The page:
The Catholic .Bishops' Conference of England and Wales has set up a number of commissions and advisory bodies. One of these is the Catholic Committee for Racial Justice, brought into being in October 1970 as a result of recommendations by a working-party drawn from members of the other commissions.
Its members include clergy, laypeople and immigrant representatives. Its chairman is Bishop Cleary, auxiliary Bishop of Birmingham, resident in Wolverhampton. In April 1972, the committee appointed me as its fieldworker (I had previously worked in immigrant areas in Oxford, Birmingham and Coventry and returned from a year's stay in India in July 1971).
On my return from India, I was sent to join a small Jesuit community in Coventry and began work in Foleshill, the main immigrant area there. At about the same time Bishop Cleary asked me to help him bring together a diocesan community relations group. This we succeeded in doing: it includes clergy representatives from Wolverhampton, B irmingham and Coventry, sisters with experience of work among the Asian community and laypeople with links i5ith the different ethnic groups. This body has met regularly since October 1971 and is at present organising two conferences at the Catholic Chaplaincy in Birmingham for local Catholic schools on aspects of .the problems and demands of Justice and Peace at home and abroad.
At the second of these conferences this week a group of
young Third World poets and musicians called "The Black Voices" read some of their own poems and sang songs from their own lands (an anthology of their work was reviewed in the Catholic Herald on March 23rd 1973).
The first year of my 'fieldwork' has been spent in trying to find out what Catholics were already involved in race relations work and in attempting to encourage the formation of groups, such as the Birmingham one, in other dioceses.
Last December a first meeting was held at our house in Coventry of some of the Catholic clergy involved in work among Caribbean and Asian immigrants. 1 he Westminster, Southwark, Birmingham, 'Portsmouth, Leeds and Salford dioceses were alt represented at this meeting.
A second meeting was held in Coventry on March 21st, 1973, with a similar representation
and with the addition of a sister and two laypeople already involved in this kind of work. The questions for this meeting included: schools conferences on racial prejudice, other faiths, other cultures backed up by Diocesan schools commissions? Setting up committees of immigrants at parish level and at deanery level with a view of getting two immigrants on each parish council?
Miss Barbara Hughes, who has had experience of Voluntary Service Overseas work as a teacher in Uganda and of community work in Islington has recently been appointed as Education Fieldworker to the Catholic Committee for Racial Justice. Her main task will be to try end work through Catechetical Institutes, Catholic colleges of education and seminaries to change racial attitudes in education. An important dimension of her work will be to link the activities of the Catholic committee with the Community and Race Relations Unit of the British Council of Churches. To make this link easier and closer, she will be based in the office of this unit at 10 Eaton Gate, London S.W.I.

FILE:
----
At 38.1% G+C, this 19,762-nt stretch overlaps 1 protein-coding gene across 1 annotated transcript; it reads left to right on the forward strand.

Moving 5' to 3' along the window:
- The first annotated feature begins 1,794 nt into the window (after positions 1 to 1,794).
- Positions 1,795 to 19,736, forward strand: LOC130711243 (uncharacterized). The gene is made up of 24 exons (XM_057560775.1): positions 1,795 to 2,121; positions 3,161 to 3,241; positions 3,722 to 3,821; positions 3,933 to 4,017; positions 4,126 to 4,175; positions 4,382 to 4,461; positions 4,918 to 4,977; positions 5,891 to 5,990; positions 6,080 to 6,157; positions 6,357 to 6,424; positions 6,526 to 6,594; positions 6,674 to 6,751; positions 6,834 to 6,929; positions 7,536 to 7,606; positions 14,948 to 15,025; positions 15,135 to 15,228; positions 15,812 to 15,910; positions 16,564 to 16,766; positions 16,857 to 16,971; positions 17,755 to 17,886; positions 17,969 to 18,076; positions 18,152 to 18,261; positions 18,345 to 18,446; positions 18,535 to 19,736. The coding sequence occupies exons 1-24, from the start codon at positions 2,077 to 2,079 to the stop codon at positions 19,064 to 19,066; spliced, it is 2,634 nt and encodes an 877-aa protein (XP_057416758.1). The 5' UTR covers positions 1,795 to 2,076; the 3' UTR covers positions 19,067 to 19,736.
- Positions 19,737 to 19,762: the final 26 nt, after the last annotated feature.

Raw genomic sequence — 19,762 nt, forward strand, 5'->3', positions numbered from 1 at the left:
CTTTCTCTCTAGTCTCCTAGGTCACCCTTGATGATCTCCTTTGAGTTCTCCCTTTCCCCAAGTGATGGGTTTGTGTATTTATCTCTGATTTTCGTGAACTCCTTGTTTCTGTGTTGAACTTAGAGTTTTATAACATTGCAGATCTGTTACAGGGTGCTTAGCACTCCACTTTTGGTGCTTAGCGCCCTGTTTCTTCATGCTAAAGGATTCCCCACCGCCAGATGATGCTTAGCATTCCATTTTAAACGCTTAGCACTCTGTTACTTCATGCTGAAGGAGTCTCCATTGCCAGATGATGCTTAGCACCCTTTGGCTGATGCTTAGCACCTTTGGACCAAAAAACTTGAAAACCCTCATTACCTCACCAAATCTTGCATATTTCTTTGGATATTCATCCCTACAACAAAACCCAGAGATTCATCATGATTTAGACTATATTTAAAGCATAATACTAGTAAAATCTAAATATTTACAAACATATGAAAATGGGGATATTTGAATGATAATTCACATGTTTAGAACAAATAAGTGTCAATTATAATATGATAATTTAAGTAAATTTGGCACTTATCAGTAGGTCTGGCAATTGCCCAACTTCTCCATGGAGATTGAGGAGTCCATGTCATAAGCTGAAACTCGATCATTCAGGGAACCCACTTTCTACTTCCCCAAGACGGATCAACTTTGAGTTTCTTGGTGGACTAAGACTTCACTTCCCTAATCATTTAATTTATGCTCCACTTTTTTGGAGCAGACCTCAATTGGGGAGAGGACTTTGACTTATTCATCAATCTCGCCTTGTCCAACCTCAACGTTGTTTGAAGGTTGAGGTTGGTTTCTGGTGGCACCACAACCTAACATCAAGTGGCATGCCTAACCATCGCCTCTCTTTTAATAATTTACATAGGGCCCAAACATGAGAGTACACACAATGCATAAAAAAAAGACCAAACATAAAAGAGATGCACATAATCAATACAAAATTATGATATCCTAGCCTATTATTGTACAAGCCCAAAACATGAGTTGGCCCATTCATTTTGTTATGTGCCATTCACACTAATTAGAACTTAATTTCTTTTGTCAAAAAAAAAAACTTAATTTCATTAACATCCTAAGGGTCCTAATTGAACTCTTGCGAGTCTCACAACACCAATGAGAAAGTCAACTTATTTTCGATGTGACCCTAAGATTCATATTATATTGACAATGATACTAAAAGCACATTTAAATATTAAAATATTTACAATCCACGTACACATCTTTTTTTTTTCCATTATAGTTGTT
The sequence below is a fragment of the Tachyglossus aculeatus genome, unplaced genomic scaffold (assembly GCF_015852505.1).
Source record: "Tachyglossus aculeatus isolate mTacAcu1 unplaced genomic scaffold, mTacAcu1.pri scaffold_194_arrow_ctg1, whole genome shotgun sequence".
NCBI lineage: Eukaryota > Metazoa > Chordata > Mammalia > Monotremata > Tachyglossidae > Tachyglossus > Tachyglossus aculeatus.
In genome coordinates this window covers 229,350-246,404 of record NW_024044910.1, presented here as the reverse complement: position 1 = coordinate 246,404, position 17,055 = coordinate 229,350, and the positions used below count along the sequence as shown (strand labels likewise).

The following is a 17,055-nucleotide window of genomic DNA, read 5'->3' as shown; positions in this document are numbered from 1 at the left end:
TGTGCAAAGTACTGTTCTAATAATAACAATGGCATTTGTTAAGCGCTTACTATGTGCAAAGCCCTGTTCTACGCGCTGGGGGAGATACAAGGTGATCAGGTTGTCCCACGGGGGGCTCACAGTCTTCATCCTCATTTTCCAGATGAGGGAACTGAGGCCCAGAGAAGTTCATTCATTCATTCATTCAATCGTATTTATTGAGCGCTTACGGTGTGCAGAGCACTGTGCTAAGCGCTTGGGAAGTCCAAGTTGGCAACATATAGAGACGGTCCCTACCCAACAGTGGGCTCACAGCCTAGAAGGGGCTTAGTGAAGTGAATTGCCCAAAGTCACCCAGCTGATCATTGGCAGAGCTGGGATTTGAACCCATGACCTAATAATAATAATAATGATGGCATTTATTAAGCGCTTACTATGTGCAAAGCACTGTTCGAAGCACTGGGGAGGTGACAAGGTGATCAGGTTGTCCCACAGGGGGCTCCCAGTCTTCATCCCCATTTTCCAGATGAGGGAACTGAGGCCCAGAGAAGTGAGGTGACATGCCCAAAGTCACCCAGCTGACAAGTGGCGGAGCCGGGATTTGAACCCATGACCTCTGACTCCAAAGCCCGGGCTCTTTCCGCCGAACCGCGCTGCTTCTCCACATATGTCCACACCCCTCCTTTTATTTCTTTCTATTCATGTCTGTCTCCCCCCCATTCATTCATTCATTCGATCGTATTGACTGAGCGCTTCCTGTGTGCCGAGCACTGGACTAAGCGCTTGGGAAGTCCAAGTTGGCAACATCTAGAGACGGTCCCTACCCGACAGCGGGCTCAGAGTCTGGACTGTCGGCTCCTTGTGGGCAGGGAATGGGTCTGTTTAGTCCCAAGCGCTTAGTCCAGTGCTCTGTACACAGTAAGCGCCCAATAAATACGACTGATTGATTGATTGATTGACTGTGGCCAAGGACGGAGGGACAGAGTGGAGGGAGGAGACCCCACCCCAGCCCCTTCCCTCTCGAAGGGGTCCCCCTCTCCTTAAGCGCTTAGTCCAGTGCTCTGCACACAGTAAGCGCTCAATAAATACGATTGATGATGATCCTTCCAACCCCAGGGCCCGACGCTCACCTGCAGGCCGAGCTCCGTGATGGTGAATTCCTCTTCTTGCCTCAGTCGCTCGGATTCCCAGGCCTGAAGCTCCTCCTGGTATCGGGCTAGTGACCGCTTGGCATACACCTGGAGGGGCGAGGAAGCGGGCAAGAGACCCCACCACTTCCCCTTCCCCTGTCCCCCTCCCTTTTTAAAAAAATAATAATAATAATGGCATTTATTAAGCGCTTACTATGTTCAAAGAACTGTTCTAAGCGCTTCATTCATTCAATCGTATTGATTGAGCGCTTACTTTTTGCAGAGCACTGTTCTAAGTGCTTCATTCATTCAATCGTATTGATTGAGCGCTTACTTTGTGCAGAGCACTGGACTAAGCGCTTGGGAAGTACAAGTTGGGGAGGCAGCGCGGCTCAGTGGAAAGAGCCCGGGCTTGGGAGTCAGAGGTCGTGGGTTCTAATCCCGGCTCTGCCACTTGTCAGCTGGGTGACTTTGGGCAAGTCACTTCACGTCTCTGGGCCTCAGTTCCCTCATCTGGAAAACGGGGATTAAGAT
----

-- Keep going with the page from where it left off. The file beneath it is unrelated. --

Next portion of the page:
Miss Hughes and I attended an ecumenical conference in Bradford last month at which representatives from the Leeds Diocese were present. The conference discussed the Church's role in a multi-faith, multicultural, multi-racial Britain and tried to work out practical ways of breaking down barriers of ignorance and prejudice.
From there we went on to visit the Tyneside and Teesside areas. We met Bishop Cunningham of Flexham and Newcastle; the director of the Diocesan Catechetical Institute, Fr. Leo Pyle and members of staff of St. Mary's College of Education, Fenham.
There we discussed the possibility of including material on racial justice in the curriculum of the college and into the Religious Education syllabus. From Mr. Rocky Byron, a West Indian community worker appointed by the local Council of Churches (of which the Catholic Church is a member), we heard of his talks in schools and to parish organisations on the problems and difficulties faced by black people living in our society. He mentioned that he had been invited to speak in Catholic schools, among them the Sacred Heart Grammar School, Fenham. In Middlesbrough we heard from another community worker appointed by the British Council of Churches, Mr. Wilf Ashman, of the efforts of Catholic priests in the Teesside area to help resettle Ugandan Asians. He also had been invited to give talks in Catholic schools, among them a girls school in Stocktonon-Tees.
These few items will perhaps serve to give some indication of the kind of work being attempted by the Catholic Committee for Racial Justice and its fieldworkers and the contribution of the Catholic community towards promoting racial justice. Its long-term task must be to try and co-operate with others in creating the conditions in which the views, aspirations and experience of prejudice by black people in Britain can be put before the conscience of the Catholic community. After one year's 'fieldwork' I can see more clearly what the Catholic contribution is: some Catholics are already involved and concerned about racial justice: many more need to be involved.
Fr. Kevin Barry